Page:Southern Historical Society Papers volume 33.djvu/193

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Seals, Stamps and Currency. 189

plates. Eventually steel plates were obtained and beautiful speci- mens of the engraver's art were turned out, equaling the best work of the day."

Mr. Baumgarten ran the blockade in the closing days of the strug- gle. In the latter two years of the war the subject of erecting mints for the coinage of silver and gold was discussed, and Baumgarten was sent to England to make necessary arrangements for doing this. He was furnished with credentials to persons in England and drafts on the London fiscal agents of the Confederate States, amounting to more than ,2, 000,000 with which to purchase machinery.

He went from Richmond to Wilmington, where the start to run the blockade was to be made. Presenting his credentials to the of- ficers in charge of the port, he was put abord a blockade runner due to get out at the first favorable opportunity.

After waiting an entire day, Mr. Baumgarten approached the Captain and asked the reason for the delay. The Captain handed him a pair of marine glasses and told him to take a look. The glass- es revealed fourteen Yankee gunboats lying off the harbor in a semi- circle.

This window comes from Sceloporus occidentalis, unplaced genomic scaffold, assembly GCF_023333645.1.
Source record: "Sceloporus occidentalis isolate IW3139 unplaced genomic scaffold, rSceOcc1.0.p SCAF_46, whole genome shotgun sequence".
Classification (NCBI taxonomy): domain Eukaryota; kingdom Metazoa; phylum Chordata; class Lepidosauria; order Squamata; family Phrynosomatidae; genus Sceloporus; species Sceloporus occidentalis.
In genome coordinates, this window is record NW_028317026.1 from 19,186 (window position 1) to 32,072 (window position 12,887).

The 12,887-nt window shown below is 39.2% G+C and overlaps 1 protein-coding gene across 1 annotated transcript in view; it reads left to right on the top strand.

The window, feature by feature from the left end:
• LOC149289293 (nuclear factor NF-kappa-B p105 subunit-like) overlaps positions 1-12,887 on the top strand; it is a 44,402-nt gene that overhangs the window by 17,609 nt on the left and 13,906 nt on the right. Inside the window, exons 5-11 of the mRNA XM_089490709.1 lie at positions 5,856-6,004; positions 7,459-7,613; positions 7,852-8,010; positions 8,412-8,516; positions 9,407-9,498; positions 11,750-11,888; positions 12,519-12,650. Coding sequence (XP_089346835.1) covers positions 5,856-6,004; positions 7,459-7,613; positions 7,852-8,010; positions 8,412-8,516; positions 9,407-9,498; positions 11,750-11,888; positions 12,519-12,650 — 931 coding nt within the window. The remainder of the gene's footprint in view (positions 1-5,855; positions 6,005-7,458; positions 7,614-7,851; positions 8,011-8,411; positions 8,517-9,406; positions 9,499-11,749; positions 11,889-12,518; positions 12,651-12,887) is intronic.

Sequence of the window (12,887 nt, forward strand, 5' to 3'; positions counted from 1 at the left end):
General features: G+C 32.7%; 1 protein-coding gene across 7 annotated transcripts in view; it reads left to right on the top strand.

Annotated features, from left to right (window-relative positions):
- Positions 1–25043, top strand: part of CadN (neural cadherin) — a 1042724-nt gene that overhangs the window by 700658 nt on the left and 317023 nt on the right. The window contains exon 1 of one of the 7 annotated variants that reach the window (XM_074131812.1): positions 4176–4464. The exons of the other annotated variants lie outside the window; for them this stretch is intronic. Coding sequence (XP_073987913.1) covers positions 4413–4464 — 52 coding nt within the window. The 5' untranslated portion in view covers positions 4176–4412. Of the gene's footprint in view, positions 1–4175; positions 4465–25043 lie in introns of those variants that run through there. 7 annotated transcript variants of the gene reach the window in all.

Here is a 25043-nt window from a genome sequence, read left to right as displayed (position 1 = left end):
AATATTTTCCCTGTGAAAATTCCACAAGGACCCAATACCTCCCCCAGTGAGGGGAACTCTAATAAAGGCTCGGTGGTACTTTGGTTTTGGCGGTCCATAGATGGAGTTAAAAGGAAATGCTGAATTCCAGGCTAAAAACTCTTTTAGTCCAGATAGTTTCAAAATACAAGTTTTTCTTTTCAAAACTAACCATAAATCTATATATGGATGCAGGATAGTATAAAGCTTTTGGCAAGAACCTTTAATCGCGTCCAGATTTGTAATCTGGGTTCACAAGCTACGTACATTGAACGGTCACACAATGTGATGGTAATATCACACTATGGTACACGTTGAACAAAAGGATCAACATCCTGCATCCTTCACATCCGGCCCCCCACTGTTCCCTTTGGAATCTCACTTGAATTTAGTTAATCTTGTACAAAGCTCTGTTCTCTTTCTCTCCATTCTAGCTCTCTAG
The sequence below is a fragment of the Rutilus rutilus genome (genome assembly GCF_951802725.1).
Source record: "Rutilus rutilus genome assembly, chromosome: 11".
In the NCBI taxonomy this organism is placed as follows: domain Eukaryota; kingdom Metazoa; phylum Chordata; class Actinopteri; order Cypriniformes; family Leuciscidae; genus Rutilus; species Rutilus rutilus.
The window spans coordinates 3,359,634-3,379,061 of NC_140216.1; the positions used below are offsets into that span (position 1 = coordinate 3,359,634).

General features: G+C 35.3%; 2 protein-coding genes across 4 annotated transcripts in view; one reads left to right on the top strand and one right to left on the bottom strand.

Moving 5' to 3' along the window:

"Do you think you'd try to get through that?" asked the Cap- tain. "We can only go under the most favorable conditions, and I am ready, rather than be captured, to blow up the ship and all on board."

The vessel had a cargo of cotton, and most of the bales were ranged upon the desks along the rails, fastened together with chains and forming a bulwark about the height of a man's, being a splendid protection against a cannon shot. Mr. Baumgarten was led to a spot immediately over the forecastle. There the Captain, lifting a tarpaulin which covered the desk, displayed to the astonished gaze of Mr. Baumgarten about six bushels of coarse gunpowder which the Captain said was to be used in "blowing everybody to hell if capture seemed inevitable."

At midnight the blockade runner started. Bermuda was reached safely, but Mr. Baumgarten had to wait there two weeks to get a vessel to Liverpool and this delay proved disastrous to him in a financial way.

An uneventful voyage brought him to Liverpool and thence to London. There he presented his credentials and drafts, and sought to get down to business at once. The fiscal agent, how-